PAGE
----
NEW DELHI, November 10
At the capital's Priya cinema hall, in South Delhi, where the city's hep and hip hang out, a DJ is belting out the latest pop chart busters. A pushy young lady is trying to get the crowd to dance. Just a few street kids, hardly the chaps to surf the Net, are dancing. The rest of the crowd is watching the proceedings coldly. And lurking in the sidelines are two or three colourful stalls where freebies are being given away. And information collected. Information that makes a data bank.
Welcome to the NOW marketing campaign.
NOW, hopefully named Network of the World, is trying to convince people to go broadband. And has launched an aggressive promotional campaign to sell the idea. NOW was able to pull off a coup of sorts by being the first to take up the convergence platform. Ironically, it is for the first time that Pacific Internet, a subsidiary of the Singapore-based Pacific Internet Group, the company behind NOW, is launching the whole gamut of convergence services in a country. Elsewhere in the world, the company is only into one or two convergence services.
The entire range. This was the idea that Ogilvy & Mather, the advertising agency of Pacific Internet, tried to promote. NOW was the first to popularise the convergence idea. "Our aim was to sell the entire gamut of services, and that was what our client wanted us to convey," says Samir Dikshit, account director at O&M. Rivals do agree that NOW was able to hijack the convergence platform.
But that is the trouble. "NOW took up the convergence platform, but was not able to sell the idea. They have got stuck with the label of an ISP," says an official of a rival company. O&M is quick to dissent. "That's just like saying that HLL is a soap company because it manufactures Lifebuoy," retorts Dikshit.
And to underline the point that NOW is not about ISP alone, the initial advertisements sold the concept of convergence as "the new reality" with an aggressive promotional campaign. Rock bands performed at colleges, there was a flurry of billboard advertising, and the idea of convergence was sold at up-market shops like Ebony and Ansals, where visitors could sample NOW's services. At all the direct promotional venues, researchers collected data, which was used for targeted advertising by the company.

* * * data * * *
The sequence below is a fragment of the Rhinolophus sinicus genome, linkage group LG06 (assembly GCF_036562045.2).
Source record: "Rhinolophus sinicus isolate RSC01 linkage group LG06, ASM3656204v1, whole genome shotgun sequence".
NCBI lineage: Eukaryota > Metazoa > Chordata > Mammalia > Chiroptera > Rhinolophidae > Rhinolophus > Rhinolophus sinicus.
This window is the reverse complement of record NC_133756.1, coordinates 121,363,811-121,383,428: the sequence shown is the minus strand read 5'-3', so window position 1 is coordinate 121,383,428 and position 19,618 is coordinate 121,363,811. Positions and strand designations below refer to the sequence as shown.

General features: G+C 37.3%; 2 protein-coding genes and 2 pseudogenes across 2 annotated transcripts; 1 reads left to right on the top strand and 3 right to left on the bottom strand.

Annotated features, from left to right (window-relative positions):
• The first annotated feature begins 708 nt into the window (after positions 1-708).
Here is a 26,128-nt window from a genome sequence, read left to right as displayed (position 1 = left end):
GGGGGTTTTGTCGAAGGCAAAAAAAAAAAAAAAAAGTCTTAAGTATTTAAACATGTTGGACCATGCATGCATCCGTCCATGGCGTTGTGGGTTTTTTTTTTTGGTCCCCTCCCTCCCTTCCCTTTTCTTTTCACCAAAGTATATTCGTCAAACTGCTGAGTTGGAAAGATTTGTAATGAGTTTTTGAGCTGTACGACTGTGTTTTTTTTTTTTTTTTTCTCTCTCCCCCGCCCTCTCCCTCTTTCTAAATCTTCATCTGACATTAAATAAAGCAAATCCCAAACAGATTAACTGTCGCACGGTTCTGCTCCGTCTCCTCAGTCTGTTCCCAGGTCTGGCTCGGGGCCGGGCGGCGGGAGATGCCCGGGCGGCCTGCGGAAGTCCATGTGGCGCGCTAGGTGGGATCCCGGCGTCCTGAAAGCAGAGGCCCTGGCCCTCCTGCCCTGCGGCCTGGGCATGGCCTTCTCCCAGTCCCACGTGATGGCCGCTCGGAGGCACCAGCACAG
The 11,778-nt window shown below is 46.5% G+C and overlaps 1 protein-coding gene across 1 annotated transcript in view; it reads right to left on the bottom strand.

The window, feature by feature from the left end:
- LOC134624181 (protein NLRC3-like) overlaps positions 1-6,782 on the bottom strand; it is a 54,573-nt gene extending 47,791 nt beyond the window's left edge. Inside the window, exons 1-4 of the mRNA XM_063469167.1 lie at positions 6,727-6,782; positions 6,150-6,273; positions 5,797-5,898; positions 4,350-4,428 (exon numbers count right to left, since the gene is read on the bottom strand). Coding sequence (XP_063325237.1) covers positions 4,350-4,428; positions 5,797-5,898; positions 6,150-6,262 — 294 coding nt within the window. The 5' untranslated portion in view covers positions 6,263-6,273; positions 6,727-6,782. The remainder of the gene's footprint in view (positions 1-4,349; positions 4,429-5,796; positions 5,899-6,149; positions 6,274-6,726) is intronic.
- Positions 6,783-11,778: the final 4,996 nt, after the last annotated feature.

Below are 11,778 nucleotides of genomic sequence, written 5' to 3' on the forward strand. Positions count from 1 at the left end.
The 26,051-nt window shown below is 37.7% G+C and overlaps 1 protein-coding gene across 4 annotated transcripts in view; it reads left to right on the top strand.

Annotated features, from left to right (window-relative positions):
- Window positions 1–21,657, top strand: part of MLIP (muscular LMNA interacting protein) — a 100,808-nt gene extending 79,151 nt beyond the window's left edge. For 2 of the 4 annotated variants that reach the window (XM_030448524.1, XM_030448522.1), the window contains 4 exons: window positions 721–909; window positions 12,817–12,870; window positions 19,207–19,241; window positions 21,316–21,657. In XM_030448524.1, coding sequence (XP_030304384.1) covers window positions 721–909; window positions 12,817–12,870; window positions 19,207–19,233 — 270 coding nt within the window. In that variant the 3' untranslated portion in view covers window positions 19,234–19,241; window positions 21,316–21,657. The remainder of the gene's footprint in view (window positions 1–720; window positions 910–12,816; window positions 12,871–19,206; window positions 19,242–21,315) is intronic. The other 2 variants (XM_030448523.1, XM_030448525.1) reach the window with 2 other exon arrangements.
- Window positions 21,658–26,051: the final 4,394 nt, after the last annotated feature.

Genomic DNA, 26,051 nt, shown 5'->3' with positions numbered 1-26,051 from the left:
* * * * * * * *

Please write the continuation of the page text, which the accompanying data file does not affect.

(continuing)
Suddenly, convergence is the in-thing, and companies are greedily eyeing the estimated 15 million homes in the country that are expected to access the Internet on broadband cable networks. Big players, BPLnet, Wipro, Spectranet, have all jumped into the fray, and are trying to sell their wares with all the enthusiasm and market savvy of seasoned street peddlers. And the tactics are innovative. For example, Caltiger.com plans to launch one lakh free CDs (with Internet installer) through magazines.
Even in the United States, the business is extremely competitive. Internet service providers dominate online advertising. For example, approximately 40 per cent -which in numbers meant over one billion - of the total ad impressions for May and June, as measured by the US-based NetRatings BannerTrack syndicated ad research service, fell into the category of ISP providers. MediaOne and Time Warner recently merged their high-speed online services, which will be sold under the Road Runner brand. MediaOne has also launched a national level $4-million advertising campaign to sell its Internet service, which company officials claim is 50 times faster than those delivered by conventional lines.
At the heart of this battle is the lure for broadband. In the coming Internet age, those without access to broadband must connect to the Internet with slower networks that cannot support the high-speed applications that are making their way into e-commerce such as telemedicine, and distance learning.
For NOW, the music could be starting. Or it may be stopping. That will depend on how well those road shows do.
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